President Trump has kept yet another campaign promise to install tariffs on aluminum and steel being imported into the US. The move has many scratching their heads, including investors that are trying to understand the unorthodox management style of Trump.
The implications of the new tariffs go far beyond the ultimate impact of the moves on prices in the US. Sure, higher costs for raw materials will increase the cost of goods sold of manufacturers of products that contain aluminum and steel. But the US economy is so large that the consumer will see very little in the way of price inflation.
The more important issue is whether the tariffs will cause a massive retaliation by larger exporters of these metals to the US. Canada, China and the EU may attempt to punish US exporters of products being sold in their countries.
The stock market responded as if the tariff gambit was the onset of Armageddon. Aluminum and steel producer stocks climbed higher. And all the major companies that use these metals to make their products fell precipitously.
Trump’s move to even the score with importers was not a surprise. He’s railed against trade actions by other countries long before he became president. In fact the unfair support of domestic industries by other countries has hurt the US economically for many years. Frankly this retaliatory action was deserved in a number of cases.
But the really important issues are the execution of the tariffs and the effect they will have on the country politically.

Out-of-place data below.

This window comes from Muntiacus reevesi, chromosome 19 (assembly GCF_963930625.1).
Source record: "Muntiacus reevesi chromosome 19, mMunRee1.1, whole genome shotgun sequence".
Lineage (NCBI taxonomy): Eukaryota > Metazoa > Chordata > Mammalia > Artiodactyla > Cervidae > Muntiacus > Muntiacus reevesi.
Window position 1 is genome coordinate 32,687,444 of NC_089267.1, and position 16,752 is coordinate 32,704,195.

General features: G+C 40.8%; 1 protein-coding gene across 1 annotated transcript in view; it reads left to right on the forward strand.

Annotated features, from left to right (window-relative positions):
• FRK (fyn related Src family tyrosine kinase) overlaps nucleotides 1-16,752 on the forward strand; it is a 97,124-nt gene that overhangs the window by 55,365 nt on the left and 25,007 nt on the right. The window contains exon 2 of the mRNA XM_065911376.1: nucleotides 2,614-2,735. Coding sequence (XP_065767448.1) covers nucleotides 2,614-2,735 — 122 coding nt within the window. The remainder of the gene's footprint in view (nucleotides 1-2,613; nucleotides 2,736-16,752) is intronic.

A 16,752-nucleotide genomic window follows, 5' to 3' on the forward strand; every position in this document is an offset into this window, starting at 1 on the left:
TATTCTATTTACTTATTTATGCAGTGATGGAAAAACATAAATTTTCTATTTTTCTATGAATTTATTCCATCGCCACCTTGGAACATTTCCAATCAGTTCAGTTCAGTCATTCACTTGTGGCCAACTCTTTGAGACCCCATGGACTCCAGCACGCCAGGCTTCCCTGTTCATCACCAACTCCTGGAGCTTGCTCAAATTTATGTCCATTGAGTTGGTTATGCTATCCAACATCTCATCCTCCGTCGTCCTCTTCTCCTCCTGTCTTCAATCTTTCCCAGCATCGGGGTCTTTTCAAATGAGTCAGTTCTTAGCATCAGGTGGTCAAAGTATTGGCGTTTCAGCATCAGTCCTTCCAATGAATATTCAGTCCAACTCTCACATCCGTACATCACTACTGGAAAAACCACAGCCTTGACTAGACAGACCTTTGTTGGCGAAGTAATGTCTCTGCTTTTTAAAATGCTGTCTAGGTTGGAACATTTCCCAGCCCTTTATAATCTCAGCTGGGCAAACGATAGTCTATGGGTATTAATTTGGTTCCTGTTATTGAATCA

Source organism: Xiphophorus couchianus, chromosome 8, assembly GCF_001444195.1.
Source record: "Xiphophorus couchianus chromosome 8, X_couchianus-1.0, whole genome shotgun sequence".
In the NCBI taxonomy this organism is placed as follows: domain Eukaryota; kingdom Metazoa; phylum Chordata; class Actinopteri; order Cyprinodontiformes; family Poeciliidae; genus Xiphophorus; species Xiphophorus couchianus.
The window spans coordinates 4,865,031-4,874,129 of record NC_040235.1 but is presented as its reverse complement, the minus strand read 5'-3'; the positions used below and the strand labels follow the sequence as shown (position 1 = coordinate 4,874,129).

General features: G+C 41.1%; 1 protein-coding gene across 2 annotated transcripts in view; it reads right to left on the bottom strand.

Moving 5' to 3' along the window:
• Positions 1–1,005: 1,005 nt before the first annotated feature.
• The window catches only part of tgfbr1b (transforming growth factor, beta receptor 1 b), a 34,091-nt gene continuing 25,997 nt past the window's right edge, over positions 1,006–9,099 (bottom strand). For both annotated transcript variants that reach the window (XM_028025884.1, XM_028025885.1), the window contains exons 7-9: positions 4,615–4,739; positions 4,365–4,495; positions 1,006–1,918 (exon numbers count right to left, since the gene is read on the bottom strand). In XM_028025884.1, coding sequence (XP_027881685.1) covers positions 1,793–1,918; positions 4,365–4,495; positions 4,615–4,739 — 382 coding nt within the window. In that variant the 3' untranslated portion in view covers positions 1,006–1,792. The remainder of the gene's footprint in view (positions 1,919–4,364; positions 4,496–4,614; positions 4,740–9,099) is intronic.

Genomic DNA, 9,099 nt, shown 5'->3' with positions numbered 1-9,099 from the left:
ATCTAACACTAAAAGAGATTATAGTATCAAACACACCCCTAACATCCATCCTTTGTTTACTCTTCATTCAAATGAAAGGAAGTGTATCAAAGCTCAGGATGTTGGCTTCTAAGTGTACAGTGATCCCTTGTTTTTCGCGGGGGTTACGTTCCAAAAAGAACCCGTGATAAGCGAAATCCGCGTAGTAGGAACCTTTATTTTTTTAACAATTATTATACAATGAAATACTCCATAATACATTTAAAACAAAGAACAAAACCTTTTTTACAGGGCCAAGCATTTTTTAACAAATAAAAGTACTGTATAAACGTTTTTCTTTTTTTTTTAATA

The US cannot operate effectively with a president who shoots from the hip without heeding the advice of his advisors that are supposed to be guiding him through very complex issues. Trump makes sweeping policy changes in tweets. Short comments by him sans detail are being made without consultation of his cabinet or his allies in Congress. The impact of this method of operation could be devastating.
The response of congressional leaders is going to be problematic. How can such a dramatic trade policy be announced without support of lawmakers? How can such a broad sweeping policy be delivered to the world without consensus among Trump’s advisors? Why did Trump create such firestorm before the details were worked out?
The aforementioned will erode Trump’s legislative options and support and result in massive frustration and greater turmoil in the Trump administration. In this regard the revolving door at the White House has been spinning nonstop. Americans are becoming increasingly uncomfortable with an unstable group of people advising an unstable president.
When one considers the political fallout of Trump’s impetuous way of governing, it suggests that the president will not be in the White House for an extended period of time. He’s sowing the seeds of his own demise. Let’s hope he doesn’t do something really damaging to or economy or to global peace.